“Decisions don’t happen in a vacuum; the best ones rarely come from deep pondering in isolation. They happen when people learn from and draw on the experiences of others. In this process, success depends greatly on the quality of social exploration—and on whether your information and sources of ideas are diverse and independent.”

…[T]he social networks of the star performers were more diverse than the networks of the middling performers. Star performers reach out to people from a broader set of work roles, so they understood the perspectives of customers, competitors, and managers. Because the stars could see the situation from a variety of viewpoints, they could develop better solutions to problems.

Decision-making Sweet Spot Kevin McKeown

If you want to make higher quality decisions and achieve 30% better results then:

  • Expose yourself to broad, diverse, independent sources of information (CEO peer group)
  • Matt Phillips © Artwork, Untitled (2010) Oil-on-Canvas 20"x14"

    Matt Phillips © 2010 Oil Canvas 20″ x 14″ (untitled)

    Learn from the success and failure of others (CEO peer group)

  • Draw upon collective wisdom of your group (CEO peer group)
  • But guard against the herd mentality (CEO peer group)
  • And make sure you avoid groupthink (CEO peer group)

I am not trying to sell you. Either you’re in a ready-state for a CEO peer group or you’re not. If you are then let’s get in touch for 10-minutes. Please text or call me: (206) 890-6858. That starts the mutual selection journey into one of my groups.

Living and Leading in the Perpetual Discomfort Zone…

Quote Make Yourself Uncomfortable

I love this quote from Francisco D’Souza, CEO of Cognizant Technology Solutions:

In business, the comfort zone has never been a good place to be. Companies that get too comfortable risk becoming irrelevant, obsolete—and extinct. This is particularly true in today’s business world where the forces of globalization; new social, mobile, analytical and cloud technologies; and fast-changing customer, employee and partner demands encroach on our comfort zones daily—making discomfort the new comfort zone.

Business leaders need to recognize that this perpetual assault on their comfort zone can create opportunities—to challenge established practices and win against complacent competition. Forget the common advice to “extend your comfort zone” (which always sounds to me like merely dipping a toe in the water). Winning enterprises must seek to perpetually live in their “discomfort zone”—by continually questioning conventional wisdom, reinventing work, and welcoming disruptive innovation.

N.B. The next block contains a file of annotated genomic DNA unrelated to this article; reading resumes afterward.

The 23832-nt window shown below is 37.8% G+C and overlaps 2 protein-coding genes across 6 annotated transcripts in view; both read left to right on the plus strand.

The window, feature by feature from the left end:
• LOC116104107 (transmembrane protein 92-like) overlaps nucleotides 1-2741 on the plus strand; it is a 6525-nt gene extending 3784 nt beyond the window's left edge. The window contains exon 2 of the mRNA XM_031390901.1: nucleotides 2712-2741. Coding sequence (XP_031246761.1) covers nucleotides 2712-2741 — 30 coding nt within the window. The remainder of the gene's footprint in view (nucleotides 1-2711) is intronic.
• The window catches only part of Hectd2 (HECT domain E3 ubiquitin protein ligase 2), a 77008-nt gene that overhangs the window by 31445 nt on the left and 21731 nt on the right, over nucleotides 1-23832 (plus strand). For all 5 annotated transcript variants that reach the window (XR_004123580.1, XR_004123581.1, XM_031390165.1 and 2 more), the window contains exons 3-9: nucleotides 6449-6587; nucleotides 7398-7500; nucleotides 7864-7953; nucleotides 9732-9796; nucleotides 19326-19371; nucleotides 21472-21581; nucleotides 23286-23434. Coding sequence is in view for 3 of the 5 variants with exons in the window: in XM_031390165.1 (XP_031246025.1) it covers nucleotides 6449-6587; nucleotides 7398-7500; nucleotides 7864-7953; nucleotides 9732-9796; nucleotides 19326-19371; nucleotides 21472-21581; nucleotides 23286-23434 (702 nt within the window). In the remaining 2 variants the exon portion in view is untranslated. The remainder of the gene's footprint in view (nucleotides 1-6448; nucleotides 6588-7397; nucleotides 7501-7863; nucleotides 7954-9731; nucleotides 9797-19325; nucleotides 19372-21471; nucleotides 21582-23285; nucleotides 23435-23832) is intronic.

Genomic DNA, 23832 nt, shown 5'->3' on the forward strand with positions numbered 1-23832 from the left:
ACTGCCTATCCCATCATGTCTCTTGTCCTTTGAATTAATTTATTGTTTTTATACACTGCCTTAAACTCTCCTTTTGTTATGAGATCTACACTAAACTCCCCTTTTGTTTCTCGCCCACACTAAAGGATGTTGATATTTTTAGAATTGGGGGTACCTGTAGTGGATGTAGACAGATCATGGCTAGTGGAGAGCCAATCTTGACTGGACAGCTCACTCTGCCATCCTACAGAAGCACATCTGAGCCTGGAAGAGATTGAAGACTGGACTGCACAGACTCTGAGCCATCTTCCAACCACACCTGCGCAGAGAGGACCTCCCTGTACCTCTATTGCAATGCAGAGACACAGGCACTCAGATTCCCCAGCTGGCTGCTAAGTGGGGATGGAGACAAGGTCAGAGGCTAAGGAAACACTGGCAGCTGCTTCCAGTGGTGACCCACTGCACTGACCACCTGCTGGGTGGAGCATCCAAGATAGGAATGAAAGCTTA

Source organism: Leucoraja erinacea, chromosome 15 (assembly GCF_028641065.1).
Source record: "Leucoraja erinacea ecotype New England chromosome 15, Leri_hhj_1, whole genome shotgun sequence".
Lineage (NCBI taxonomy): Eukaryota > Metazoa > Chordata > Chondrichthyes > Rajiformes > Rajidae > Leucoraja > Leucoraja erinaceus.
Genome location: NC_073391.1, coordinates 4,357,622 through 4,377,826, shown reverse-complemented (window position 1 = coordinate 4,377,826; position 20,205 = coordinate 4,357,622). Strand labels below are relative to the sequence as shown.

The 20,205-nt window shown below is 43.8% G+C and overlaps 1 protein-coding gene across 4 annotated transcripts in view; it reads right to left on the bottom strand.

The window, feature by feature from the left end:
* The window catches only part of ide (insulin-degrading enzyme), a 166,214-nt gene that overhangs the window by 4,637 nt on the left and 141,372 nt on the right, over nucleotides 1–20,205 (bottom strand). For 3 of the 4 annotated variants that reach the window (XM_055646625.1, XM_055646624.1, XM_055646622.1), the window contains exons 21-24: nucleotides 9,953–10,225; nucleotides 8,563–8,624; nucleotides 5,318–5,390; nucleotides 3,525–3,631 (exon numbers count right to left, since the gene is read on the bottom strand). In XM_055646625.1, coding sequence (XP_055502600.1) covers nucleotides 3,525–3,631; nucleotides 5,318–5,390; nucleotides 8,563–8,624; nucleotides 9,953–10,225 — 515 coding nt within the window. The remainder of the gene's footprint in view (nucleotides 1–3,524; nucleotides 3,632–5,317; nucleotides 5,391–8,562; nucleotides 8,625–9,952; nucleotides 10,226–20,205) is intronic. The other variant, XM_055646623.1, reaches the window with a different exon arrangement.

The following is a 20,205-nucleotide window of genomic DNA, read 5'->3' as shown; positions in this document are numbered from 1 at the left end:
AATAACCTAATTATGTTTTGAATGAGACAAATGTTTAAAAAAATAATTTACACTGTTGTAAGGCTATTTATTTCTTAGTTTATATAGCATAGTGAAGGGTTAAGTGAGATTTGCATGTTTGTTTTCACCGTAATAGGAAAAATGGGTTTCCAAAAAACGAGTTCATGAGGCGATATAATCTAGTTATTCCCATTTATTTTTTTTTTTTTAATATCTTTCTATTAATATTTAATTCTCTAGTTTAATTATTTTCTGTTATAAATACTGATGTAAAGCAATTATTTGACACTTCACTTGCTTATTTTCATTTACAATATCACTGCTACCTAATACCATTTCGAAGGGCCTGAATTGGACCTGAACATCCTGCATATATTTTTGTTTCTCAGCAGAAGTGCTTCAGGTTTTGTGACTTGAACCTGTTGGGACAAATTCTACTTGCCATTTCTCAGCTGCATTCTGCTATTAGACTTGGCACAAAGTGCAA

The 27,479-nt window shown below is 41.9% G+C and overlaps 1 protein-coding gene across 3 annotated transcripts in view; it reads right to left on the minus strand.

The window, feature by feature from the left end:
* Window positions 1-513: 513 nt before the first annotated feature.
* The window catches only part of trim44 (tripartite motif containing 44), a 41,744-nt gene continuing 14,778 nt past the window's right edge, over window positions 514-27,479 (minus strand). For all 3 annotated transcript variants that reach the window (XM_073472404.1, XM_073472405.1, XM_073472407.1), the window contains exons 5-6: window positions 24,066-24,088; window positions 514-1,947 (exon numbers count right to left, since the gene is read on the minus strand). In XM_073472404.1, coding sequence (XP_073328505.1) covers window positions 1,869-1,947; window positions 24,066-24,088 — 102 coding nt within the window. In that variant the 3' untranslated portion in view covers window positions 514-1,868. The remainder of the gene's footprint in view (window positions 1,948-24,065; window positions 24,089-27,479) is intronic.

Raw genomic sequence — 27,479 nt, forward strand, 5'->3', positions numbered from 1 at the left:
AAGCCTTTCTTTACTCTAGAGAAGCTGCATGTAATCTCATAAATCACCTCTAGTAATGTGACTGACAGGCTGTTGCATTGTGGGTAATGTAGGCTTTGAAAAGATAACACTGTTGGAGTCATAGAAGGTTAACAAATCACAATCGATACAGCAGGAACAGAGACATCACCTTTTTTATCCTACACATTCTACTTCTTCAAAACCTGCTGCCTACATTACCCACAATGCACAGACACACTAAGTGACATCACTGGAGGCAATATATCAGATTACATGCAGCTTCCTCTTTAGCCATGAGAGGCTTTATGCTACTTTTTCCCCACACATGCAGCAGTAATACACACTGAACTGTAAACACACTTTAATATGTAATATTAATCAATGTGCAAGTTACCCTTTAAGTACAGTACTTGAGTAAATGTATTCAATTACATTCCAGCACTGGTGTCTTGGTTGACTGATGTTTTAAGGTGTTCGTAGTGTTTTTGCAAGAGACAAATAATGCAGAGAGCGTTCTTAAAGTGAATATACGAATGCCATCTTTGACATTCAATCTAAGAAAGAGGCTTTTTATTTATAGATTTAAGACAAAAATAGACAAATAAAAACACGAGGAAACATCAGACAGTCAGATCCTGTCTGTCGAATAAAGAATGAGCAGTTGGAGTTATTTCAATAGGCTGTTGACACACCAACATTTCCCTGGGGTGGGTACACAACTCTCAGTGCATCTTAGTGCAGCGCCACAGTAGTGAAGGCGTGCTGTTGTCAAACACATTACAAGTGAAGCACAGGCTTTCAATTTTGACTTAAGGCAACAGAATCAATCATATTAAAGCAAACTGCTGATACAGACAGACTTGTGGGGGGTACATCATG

How do enterprises, ecosystems, and employees function in the perpetual discomfort zone? D’Souza:

  1. Think fast and think forward. Intentionally establish new areas of discomfort.
  2. Compete on code and manage on meaning. Decode data surrounding customers, markets and products.
  3. Agility is the killer behavior. Develop the ability to maneuver through a perpetual discomfort zone.
  4. Banish “not invented here” and embrace “invented there.” Look outside the company walls for ideas .
  5. Erase boundaries between core and context. What’s core today may be context tomorrow.
  6. Challenge the comfort zone. Collaborate with peer group to find new solutions to critical work challenges.
  7. Never stop learning. How are you acquiring, refining and applying new knowledge for tomorrow?

If you’re going to bed feeling comfortable then you’re probably not pushing yourself or your company hard enough. I recommend that you read D’Souza’s post–Discomfort Is the New Comfort Zone–on LinkedIn’s Pulse.

May you sleep well in your new state of perpetual discomfort.

How Does a CEO Create Positive, Purposeful Discomfort?

Quote-nobody-ever-died-of-discomfort-yet-living-in-the-name-of-comfort-has-killed-more-ideas-t-harv-eker-53-20-54In my last post, I talked about mindset, growing through discomfort and the effort effect. Leadership is about influence. Leadership is about growing others. How do you do that?

Make sure you focus on creating positive, useful discomfort for someone else.

According to Bill Treasurer, author of Leaders Open Doors, “positive, purposeful discomfort” is about:

  1. Having your employees’ backs by walking with them.
  2. Temporary. Permanent discomfort demotivates.
  3. Making sure that the benefits are obvious.

“It may surprise you that your job as an open-door leader is to make people uncomfortable, but good opportunities create discomfort. The idea is not to get people to do wildly uncomfortable things, just willfully uncomfortable things,” says Treasurer.

Seek discomfort like Treasurer did: